The screenwriter, author and therapist talks about writing what you love, building a tolerance to rejection and inviting in the shadow side.
Dennis Palumbo is the author of Writing from the Inside Out: Transforming Your Psychological Blocks to Release the Writer Within—one of my absolute favorite books on writing (I have an autographed copy). He is also a licensed psychotherapist in Los Angeles specializing in creative issues. Dennis was a Hollywood screenwriter (My Favorite Year; Welcome Back, Kotter and more,) before changing careers and becoming a licensed psychotherapist. When I asked for an interesting, quirky, something-different fact about his life he told me this: “I guess an interesting fact is that I lived and trekked in the Himalayas in Nepal for three months. I did this at the time I was wrestling with the idea of a career change, and, though it’s a cliche, when I returned from that spiritual experience, I knew I wanted to change my life.”
Meredith: Does rejection have a purpose, as far as creativity is concerned?
DENNIS: Tough question. The truth is, rejection’s main purpose is to help the writer build up a tolerance for rejection. Sometimes, if the writer’s lucky, an editor’s or agent’s rejection letter contains valuable information about what’s working and what isn’t, but it’s still up to the writer to decide how much to accept of these opinions. The hardest thing for a writer to understand is that, while rejection is experienced personally, it usually isn’t intended as personal. Writing is either rejected or accepted based on the (sometimes fickle) whims of the marketplace. We all know stories about manuscripts that were rejected all over town, and then finally sold, and then go on to be huge successes. So even while dealing with the pain of rejection, writers need to remember, in the words of screenwriter William Goldman, “Nobody knows anything.” So toss those rejection slips and keep writing!
Meredith: Writing—or the dream of calling oneself an author or writer—seems, for many, to have this highly addictive, seductiveness about it. Like: I’d really be someone if I could write. Or be a writer, author, etc. But it’s not writing that imbues itself with these characteristics, it’s the person. Why, do you think, it’s such a seductive slope? Have you ever been seduced?
DENNIS: Of course I’ve been seduced by this. I don’t know any writers that haven’t been. Remember, when writing, you’re putting the deepest, most personal aspects of your heart, soul and imagination out into the world, and asking the world to take notice. It’s a remarkably brave, and dangerous, thing to do. In addition, few of us have the strength of character to retain good feelings about ourselves without some kind of external validation. Writers are especially vulnerable to this, since the raw materials of our craft is how we think and feel.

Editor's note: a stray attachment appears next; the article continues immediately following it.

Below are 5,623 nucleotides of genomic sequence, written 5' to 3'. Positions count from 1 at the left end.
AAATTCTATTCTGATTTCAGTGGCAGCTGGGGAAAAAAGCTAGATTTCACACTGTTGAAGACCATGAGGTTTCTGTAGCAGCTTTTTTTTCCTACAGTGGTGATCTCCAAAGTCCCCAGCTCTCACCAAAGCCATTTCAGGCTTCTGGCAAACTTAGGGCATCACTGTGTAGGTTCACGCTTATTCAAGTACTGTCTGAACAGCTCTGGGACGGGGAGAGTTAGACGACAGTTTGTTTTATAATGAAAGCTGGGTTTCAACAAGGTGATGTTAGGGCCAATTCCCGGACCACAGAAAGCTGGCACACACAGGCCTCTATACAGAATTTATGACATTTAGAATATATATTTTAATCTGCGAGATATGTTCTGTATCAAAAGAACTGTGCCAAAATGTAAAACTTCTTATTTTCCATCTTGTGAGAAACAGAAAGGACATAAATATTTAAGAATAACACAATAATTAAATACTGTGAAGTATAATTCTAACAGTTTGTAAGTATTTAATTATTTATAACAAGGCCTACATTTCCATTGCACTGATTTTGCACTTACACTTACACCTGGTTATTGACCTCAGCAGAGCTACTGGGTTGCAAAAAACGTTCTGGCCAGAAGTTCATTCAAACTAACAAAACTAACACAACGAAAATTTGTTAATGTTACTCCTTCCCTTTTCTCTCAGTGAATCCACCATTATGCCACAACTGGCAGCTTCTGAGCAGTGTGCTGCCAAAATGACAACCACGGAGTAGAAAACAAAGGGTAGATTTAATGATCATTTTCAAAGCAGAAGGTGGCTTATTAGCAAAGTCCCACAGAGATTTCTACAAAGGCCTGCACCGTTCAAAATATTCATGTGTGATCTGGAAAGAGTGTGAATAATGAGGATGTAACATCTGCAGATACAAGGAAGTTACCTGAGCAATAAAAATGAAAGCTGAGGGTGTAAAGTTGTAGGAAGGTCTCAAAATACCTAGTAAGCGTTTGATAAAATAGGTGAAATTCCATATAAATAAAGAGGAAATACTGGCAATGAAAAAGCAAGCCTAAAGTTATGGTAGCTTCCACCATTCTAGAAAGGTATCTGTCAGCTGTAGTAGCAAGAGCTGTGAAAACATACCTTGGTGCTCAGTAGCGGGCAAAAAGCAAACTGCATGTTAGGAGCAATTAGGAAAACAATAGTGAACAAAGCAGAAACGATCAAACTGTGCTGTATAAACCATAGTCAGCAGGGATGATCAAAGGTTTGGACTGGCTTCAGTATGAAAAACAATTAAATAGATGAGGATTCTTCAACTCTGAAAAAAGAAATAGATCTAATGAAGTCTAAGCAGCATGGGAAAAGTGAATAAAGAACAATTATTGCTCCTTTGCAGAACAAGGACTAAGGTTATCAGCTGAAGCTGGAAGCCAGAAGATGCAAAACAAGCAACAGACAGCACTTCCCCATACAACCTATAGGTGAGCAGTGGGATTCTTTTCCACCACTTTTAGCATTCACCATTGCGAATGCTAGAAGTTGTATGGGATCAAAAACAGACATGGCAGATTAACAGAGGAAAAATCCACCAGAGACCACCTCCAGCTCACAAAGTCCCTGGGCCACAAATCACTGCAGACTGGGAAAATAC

Meredith: Might there be something to be said about setting a place for the shadow side of ourselves, the part riddled with fear and anxiety, when we sit down to write? Kind of like, inviting it in?
DENNIS: “Inviting in the shadow side” is the only way to write. I once had a writer patient say, “If only I could take all my doubts, fears and anxieties and just shove them out of the room—then I could write.” To which I answered, “Write about what? Those very feelings are the stuff from which good writing emerges.” As Jung reminds us, it’s only by accepting and integrating our shadow side into our consciousness that we become whole. The same is true for our writing. We have within us everything we need to get into the heads of any character we conceive, from nun to serial killer. As writers, it’s our job to access those feelings and use them to create vivid narrative.
Meredith: Ira Glass, host of This American Life said something about stories a long time ago: “Keep following the thread where instinct takes you. Force yourself to wait things out.” Is this how you write?
DENNIS:More or less. I always say, I write to find out what I’m thinking. When I was a Hollywood screenwriter, I always resisted using outlines and treatments. I much preferred writing a terrible first draft, and then building up from there. I like what Doctorow said about writing: he said it was like driving on a winding road at night. Your headlights only throw light about ten feet ahead of you, but sooner or later you get home.
Meredith: You have a quote at the very end of Writing from the Inside Out, from Shunryu Suzuki: “In the beginner’s mind, there are many
possibilities; in the expert’s mind, there are few.” There is this collective sense that experts are better, but perhaps, in a roundabout way, what it suggests is that more power comes to the beginner, because the beginner sees hope. Like, if you’re going to be an expert, be an expert in being a beginner/newcomer. What’s your take?
DENNIS: I love that quote because it reminds us that everything is possible to someone who’s open to his or her own experience and impulse. People are always so willing to tell writers what they can’t or can do, what readers are buying, what the market is looking for, etc., and this “conventional wisdom” can drive a stake in the heart of creativity and imagination.My feeling is, write what you love, and if it’s your time, and the stars align, others will love it, too. There are no formulas for success, just as there’s no “solution” to life. Most innovators, in every field, usually end up proving the experts wrong about something. If possible, always be a beginner.
Visit Dennis’s website and check out the other books he’s written. Then take a look at his “Hollywood on the Couch” blog at The Huffington Post . Oh, and click here to see his favorite writing quotes.